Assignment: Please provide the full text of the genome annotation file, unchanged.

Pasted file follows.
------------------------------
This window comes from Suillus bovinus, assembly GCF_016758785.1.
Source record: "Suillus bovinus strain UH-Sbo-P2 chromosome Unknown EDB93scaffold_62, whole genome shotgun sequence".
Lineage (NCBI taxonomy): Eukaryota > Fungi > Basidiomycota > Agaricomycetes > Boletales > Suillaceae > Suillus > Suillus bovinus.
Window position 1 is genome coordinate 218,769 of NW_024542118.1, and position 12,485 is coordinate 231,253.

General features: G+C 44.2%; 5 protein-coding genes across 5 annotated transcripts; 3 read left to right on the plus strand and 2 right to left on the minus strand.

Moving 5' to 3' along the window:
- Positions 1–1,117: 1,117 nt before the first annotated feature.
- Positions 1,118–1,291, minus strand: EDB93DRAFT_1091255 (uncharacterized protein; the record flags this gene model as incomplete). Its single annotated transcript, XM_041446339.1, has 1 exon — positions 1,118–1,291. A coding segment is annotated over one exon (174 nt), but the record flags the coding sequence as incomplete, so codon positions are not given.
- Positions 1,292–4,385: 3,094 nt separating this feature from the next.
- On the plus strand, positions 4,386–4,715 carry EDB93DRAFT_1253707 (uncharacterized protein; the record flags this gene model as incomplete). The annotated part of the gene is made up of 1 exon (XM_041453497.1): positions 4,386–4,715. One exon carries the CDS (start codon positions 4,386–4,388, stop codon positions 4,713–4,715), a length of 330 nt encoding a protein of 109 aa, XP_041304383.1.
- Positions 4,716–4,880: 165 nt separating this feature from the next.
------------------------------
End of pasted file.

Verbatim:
This window comes from Suillus bovinus, assembly GCF_016758785.1.
Source record: "Suillus bovinus strain UH-Sbo-P2 chromosome Unknown EDB93scaffold_62, whole genome shotgun sequence".
Lineage (NCBI taxonomy): Eukaryota > Fungi > Basidiomycota > Agaricomycetes > Boletales > Suillaceae > Suillus > Suillus bovinus.
Window position 1 is genome coordinate 218,769 of NW_024542118.1, and position 12,485 is coordinate 231,253.

General features: G+C 44.2%; 5 protein-coding genes across 5 annotated transcripts; 3 read left to right on the plus strand and 2 right to left on the minus strand.

Moving 5' to 3' along the window:
- Positions 1–1,117: 1,117 nt before the first annotated feature.
- Positions 1,118–1,291, minus strand: EDB93DRAFT_1091255 (uncharacterized protein; the record flags this gene model as incomplete). Its single annotated transcript, XM_041446339.1, has 1 exon — positions 1,118–1,291. A coding segment is annotated over one exon (174 nt), but the record flags the coding sequence as incomplete, so codon positions are not given.
- Positions 1,292–4,385: 3,094 nt separating this feature from the next.
- On the plus strand, positions 4,386–4,715 carry EDB93DRAFT_1253707 (uncharacterized protein; the record flags this gene model as incomplete). The annotated part of the gene is made up of 1 exon (XM_041453497.1): positions 4,386–4,715. One exon carries the CDS (start codon positions 4,386–4,388, stop codon positions 4,713–4,715), a length of 330 nt encoding a protein of 109 aa, XP_041304383.1.
- Positions 4,716–4,880: 165 nt separating this feature from the next.